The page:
It looks like you are still allowed to write Arduino code in your sketch, so why not use the BlinkWithoutDelay "concept" and just write your own code.

I would favour an OOP solution for the LED flashing part of your requirement.

// Arduino IDE 1.8.9.
// Sketch uses 1126 bytes (3%) of program storage space.
// Global variables use 25 bytes (1%) of dynamic memory.
class Flasher{

  private:

    byte ledPin;
    byte ledState;
    unsigned int flashCounter;
    unsigned long highTime;
    unsigned long lowTime;
    unsigned long previousMillis;

  public:

    Flasher(byte ledPinNumber, unsigned long ledOnTime, unsigned long ledOffTime){
      ledPin = ledPinNumber;
      ledState = LOW;
      highTime = ledOnTime;
      lowTime = ledOffTime;
      previousMillis = 0;
      pinMode(ledPinNumber, OUTPUT);
      digitalWrite(ledPinNumber, LOW);
    }

    void Update(){

      // Check to see if it's time to change the state of the LED.
      unsigned long currentMillis = millis();

      if((ledState == HIGH) && (currentMillis - previousMillis >= highTime) && ((flashCounter > 0))){
        ledState = LOW;
        previousMillis += highTime;
        digitalWrite(ledPin, ledState);
        if(flashCounter > 0){flashCounter--;}
      }
      else if((ledState == LOW) && (currentMillis - previousMillis >= lowTime) && ((flashCounter > 0))){
        ledState = HIGH;
        previousMillis += lowTime;
        digitalWrite(ledPin, ledState);
        if(flashCounter > 0){flashCounter--;}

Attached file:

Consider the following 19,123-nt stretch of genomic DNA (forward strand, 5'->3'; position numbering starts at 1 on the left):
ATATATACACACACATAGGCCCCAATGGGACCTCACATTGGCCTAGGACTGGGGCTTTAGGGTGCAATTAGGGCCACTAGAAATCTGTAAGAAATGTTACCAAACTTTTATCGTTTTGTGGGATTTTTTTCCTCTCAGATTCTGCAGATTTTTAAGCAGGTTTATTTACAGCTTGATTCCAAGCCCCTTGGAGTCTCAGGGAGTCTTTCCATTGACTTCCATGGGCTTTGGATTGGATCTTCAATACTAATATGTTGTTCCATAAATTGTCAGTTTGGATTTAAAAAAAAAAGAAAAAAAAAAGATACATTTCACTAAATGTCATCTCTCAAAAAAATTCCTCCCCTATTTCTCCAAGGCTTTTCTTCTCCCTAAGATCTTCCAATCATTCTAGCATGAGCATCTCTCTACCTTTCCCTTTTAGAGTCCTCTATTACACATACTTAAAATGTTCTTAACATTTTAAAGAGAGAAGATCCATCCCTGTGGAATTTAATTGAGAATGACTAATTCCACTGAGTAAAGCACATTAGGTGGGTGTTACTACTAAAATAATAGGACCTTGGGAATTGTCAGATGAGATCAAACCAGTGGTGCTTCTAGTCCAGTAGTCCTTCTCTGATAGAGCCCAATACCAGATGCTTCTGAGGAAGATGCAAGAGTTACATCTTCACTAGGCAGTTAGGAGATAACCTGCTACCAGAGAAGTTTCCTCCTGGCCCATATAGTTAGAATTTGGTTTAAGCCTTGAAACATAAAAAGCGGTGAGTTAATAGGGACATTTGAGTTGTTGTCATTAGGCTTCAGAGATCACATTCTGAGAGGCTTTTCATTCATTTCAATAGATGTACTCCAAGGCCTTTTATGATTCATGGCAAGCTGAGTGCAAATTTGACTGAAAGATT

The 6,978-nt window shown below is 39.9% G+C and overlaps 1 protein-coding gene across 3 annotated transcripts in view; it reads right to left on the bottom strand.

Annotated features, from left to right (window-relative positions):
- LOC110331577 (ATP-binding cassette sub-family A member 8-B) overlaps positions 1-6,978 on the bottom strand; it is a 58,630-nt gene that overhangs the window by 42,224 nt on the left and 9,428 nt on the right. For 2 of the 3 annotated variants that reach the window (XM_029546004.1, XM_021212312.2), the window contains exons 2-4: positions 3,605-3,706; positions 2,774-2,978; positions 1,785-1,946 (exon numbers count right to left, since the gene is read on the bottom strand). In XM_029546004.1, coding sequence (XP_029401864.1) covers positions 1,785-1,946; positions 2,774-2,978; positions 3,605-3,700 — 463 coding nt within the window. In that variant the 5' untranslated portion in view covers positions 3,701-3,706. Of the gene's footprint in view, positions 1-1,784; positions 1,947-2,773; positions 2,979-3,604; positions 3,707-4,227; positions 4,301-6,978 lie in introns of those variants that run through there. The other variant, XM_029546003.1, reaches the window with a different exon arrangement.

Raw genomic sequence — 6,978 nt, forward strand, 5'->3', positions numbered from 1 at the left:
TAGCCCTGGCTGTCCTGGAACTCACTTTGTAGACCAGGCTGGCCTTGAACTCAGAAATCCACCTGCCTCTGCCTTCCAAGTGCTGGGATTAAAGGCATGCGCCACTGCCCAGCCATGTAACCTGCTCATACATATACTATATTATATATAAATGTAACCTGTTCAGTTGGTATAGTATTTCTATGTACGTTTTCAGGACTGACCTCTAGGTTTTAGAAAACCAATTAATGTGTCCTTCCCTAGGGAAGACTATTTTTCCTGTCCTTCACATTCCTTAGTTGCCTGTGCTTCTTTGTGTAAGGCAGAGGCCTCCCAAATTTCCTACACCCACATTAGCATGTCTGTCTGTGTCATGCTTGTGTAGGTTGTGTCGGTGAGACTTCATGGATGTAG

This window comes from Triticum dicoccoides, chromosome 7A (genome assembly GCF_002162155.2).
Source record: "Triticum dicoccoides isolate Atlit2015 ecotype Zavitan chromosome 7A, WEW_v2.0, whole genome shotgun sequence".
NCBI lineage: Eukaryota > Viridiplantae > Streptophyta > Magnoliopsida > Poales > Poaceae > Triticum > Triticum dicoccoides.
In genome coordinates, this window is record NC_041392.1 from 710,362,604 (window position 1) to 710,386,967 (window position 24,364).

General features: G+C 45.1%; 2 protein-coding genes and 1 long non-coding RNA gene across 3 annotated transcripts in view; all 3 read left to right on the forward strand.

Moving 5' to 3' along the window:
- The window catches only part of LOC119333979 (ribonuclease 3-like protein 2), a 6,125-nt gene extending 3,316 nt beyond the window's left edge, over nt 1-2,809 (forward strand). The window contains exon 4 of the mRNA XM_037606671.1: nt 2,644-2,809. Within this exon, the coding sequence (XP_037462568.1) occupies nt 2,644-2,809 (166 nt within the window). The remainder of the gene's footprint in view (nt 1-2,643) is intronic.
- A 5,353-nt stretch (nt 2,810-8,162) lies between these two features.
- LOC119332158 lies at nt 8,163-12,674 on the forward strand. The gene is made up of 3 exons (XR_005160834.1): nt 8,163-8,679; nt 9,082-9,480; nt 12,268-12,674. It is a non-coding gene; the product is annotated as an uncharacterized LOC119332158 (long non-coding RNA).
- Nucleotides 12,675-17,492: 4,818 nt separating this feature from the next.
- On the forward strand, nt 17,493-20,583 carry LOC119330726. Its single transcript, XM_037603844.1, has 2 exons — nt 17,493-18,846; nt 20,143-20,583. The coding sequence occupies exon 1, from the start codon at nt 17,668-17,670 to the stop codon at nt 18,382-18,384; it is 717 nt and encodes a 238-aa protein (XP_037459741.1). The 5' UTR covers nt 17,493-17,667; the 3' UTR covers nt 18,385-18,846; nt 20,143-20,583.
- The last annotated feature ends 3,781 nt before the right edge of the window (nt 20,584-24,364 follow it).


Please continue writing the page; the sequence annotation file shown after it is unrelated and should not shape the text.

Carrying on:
}
    }

    void Start(unsigned int flashNumberOfTimes){
      flashCounter = flashNumberOfTimes * 2;
      ledState = LOW;
      digitalWrite(ledPin, ledState);
    }

    void Stop(){
      Start(0);
    }

    void SetPinHighTime(unsigned long pinHighTime){
      highTime = pinHighTime;
    }

    void SetPinLowTime(unsigned long pinLowTime){
      lowTime = pinLowTime;
    }

};

// Flasher object_name(Pin Number, ON Time MS, OFF Time MS);
Flasher led1(LED_BUILTIN, 500, 500);

void setup(){

  // Flash the LED 5 times.
  led1.Start(5);

}

void loop(){

  // Call the Update function as fast as possible.
  led1.Update();

}

1

First of all, considering your comment: "I don't have time [...] to tackle arduino programming" - If you don't learn how to code, then you can't work with code (and that includes putting together libraries you find on the internet). And learning takes time, it's that simple.

I recommend you forget about those libraries and implement that easy task from scratch, so you actually learn something. The below code has the logic you ask for, try to understand what it does.

#define BUTTON_PIN   11
#define LED_PIN      13

bool button_was_pressed=false;

void setup(){
  pinMode(LED_PIN,OUTPUT);
}

void loop() {
  if (digitalRead(BUTTON_PIN)) {
    if(!button_was_pressed) {
      for (int i=0;i<5;i++) {
        digitalWrite(LED_PIN,HIGH);
        delay(50);
        digitalWrite(LED_PIN,LOW);
        delay(50);
      }
    }
    button_was_pressed=true;
  }
  else {
    button_was_pressed=false;
  }
}

...pretty simple and it's only a few lines. You may want to debounce the button and use a non-blocking coding style, but that's a different chapter.

My advice is that you learn programming in a structured manner, e.g. by watching tutorials. A Q&A site is not the right place to do so, as we only answer questions.

3
  • Thanks @Sim Son for some reason your code gets an error when compiling, "if (digitalRead(BUTTON_PIN) { - error: expected primary-expression before '}' token"
    – Varonne
    Apr 20 at 23:25
  • 1
    @Varonne missing a closing parenthesis
    – jsotola
    Apr 20 at 23:29
  • @Varonne the answer provided by VE7JRO has a much better code. Mine was just intended to show you how such a thing can be implemented.
    – Sim Son
    Apr 25 at 2:39